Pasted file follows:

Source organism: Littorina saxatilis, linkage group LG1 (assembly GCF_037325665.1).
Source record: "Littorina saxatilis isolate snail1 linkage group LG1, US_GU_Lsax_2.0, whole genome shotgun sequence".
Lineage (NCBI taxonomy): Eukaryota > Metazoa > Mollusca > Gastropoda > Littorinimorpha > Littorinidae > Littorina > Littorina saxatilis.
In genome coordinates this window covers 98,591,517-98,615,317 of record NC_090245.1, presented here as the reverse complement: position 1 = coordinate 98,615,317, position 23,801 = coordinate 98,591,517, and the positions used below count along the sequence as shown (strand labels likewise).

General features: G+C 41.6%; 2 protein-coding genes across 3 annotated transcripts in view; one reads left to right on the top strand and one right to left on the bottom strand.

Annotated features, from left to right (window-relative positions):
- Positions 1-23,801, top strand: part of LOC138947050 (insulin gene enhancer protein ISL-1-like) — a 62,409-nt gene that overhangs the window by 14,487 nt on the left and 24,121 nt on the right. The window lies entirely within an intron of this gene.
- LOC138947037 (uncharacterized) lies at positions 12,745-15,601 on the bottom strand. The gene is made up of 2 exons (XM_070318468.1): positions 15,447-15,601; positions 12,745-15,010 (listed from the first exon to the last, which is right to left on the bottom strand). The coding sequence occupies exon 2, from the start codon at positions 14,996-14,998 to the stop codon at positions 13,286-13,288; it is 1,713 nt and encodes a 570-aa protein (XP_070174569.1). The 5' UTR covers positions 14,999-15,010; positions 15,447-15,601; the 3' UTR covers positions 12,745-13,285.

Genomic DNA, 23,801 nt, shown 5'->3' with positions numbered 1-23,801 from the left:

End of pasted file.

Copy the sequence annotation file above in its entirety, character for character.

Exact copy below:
Source organism: Littorina saxatilis, linkage group LG1 (assembly GCF_037325665.1).
Source record: "Littorina saxatilis isolate snail1 linkage group LG1, US_GU_Lsax_2.0, whole genome shotgun sequence".
Lineage (NCBI taxonomy): Eukaryota > Metazoa > Mollusca > Gastropoda > Littorinimorpha > Littorinidae > Littorina > Littorina saxatilis.
In genome coordinates this window covers 98,591,517-98,615,317 of record NC_090245.1, presented here as the reverse complement: position 1 = coordinate 98,615,317, position 23,801 = coordinate 98,591,517, and the positions used below count along the sequence as shown (strand labels likewise).

General features: G+C 41.6%; 2 protein-coding genes across 3 annotated transcripts in view; one reads left to right on the top strand and one right to left on the bottom strand.

Annotated features, from left to right (window-relative positions):
- Positions 1-23,801, top strand: part of LOC138947050 (insulin gene enhancer protein ISL-1-like) — a 62,409-nt gene that overhangs the window by 14,487 nt on the left and 24,121 nt on the right. The window lies entirely within an intron of this gene.
- LOC138947037 (uncharacterized) lies at positions 12,745-15,601 on the bottom strand. The gene is made up of 2 exons (XM_070318468.1): positions 15,447-15,601; positions 12,745-15,010 (listed from the first exon to the last, which is right to left on the bottom strand). The coding sequence occupies exon 2, from the start codon at positions 14,996-14,998 to the stop codon at positions 13,286-13,288; it is 1,713 nt and encodes a 570-aa protein (XP_070174569.1). The 5' UTR covers positions 14,999-15,010; positions 15,447-15,601; the 3' UTR covers positions 12,745-13,285.

Genomic DNA, 23,801 nt, shown 5'->3' with positions numbered 1-23,801 from the left: